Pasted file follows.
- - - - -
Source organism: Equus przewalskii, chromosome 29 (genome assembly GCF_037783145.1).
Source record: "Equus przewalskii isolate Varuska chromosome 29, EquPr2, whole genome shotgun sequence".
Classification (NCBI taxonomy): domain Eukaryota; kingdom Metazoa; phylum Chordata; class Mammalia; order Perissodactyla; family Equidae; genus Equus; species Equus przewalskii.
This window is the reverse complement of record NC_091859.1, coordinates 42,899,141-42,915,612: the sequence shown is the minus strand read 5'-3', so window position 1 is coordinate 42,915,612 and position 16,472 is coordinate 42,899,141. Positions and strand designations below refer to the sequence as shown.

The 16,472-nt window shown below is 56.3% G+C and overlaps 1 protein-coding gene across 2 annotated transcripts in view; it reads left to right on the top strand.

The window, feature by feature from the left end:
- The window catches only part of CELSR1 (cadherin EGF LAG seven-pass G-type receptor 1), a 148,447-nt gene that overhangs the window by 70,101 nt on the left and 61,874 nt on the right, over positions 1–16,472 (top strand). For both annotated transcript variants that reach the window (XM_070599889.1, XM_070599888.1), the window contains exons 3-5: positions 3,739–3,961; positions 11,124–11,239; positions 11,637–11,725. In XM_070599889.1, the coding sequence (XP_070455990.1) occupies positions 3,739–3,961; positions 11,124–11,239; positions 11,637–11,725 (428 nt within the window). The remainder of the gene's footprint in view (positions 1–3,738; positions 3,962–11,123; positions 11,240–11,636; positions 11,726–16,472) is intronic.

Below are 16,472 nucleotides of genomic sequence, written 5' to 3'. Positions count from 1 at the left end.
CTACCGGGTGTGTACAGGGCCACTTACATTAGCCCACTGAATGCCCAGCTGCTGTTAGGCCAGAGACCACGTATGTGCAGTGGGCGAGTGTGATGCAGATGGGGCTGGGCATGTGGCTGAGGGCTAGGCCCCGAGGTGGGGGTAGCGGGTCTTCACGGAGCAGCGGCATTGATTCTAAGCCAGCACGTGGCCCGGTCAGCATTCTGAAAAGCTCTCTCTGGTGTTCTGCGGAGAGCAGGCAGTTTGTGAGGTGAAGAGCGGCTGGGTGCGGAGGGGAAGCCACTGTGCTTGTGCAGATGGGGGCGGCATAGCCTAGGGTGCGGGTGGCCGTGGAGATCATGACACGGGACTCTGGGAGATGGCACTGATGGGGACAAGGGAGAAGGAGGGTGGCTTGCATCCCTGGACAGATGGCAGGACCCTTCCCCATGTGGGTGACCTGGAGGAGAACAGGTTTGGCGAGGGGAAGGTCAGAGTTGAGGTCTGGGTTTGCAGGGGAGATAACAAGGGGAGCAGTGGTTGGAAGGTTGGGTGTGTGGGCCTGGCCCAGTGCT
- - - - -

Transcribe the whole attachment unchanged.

Source organism: Equus przewalskii, chromosome 29 (genome assembly GCF_037783145.1).
Source record: "Equus przewalskii isolate Varuska chromosome 29, EquPr2, whole genome shotgun sequence".
Classification (NCBI taxonomy): domain Eukaryota; kingdom Metazoa; phylum Chordata; class Mammalia; order Perissodactyla; family Equidae; genus Equus; species Equus przewalskii.
This window is the reverse complement of record NC_091859.1, coordinates 42,899,141-42,915,612: the sequence shown is the minus strand read 5'-3', so window position 1 is coordinate 42,915,612 and position 16,472 is coordinate 42,899,141. Positions and strand designations below refer to the sequence as shown.

The 16,472-nt window shown below is 56.3% G+C and overlaps 1 protein-coding gene across 2 annotated transcripts in view; it reads left to right on the top strand.

The window, feature by feature from the left end:
- The window catches only part of CELSR1 (cadherin EGF LAG seven-pass G-type receptor 1), a 148,447-nt gene that overhangs the window by 70,101 nt on the left and 61,874 nt on the right, over positions 1–16,472 (top strand). For both annotated transcript variants that reach the window (XM_070599889.1, XM_070599888.1), the window contains exons 3-5: positions 3,739–3,961; positions 11,124–11,239; positions 11,637–11,725. In XM_070599889.1, the coding sequence (XP_070455990.1) occupies positions 3,739–3,961; positions 11,124–11,239; positions 11,637–11,725 (428 nt within the window). The remainder of the gene's footprint in view (positions 1–3,738; positions 3,962–11,123; positions 11,240–11,636; positions 11,726–16,472) is intronic.

Below are 16,472 nucleotides of genomic sequence, written 5' to 3'. Positions count from 1 at the left end.
CTACCGGGTGTGTACAGGGCCACTTACATTAGCCCACTGAATGCCCAGCTGCTGTTAGGCCAGAGACCACGTATGTGCAGTGGGCGAGTGTGATGCAGATGGGGCTGGGCATGTGGCTGAGGGCTAGGCCCCGAGGTGGGGGTAGCGGGTCTTCACGGAGCAGCGGCATTGATTCTAAGCCAGCACGTGGCCCGGTCAGCATTCTGAAAAGCTCTCTCTGGTGTTCTGCGGAGAGCAGGCAGTTTGTGAGGTGAAGAGCGGCTGGGTGCGGAGGGGAAGCCACTGTGCTTGTGCAGATGGGGGCGGCATAGCCTAGGGTGCGGGTGGCCGTGGAGATCATGACACGGGACTCTGGGAGATGGCACTGATGGGGACAAGGGAGAAGGAGGGTGGCTTGCATCCCTGGACAGATGGCAGGACCCTTCCCCATGTGGGTGACCTGGAGGAGAACAGGTTTGGCGAGGGGAAGGTCAGAGTTGAGGTCTGGGTTTGCAGGGGAGATAACAAGGGGAGCAGTGGTTGGAAGGTTGGGTGTGTGGGCCTGGCCCAGTGCT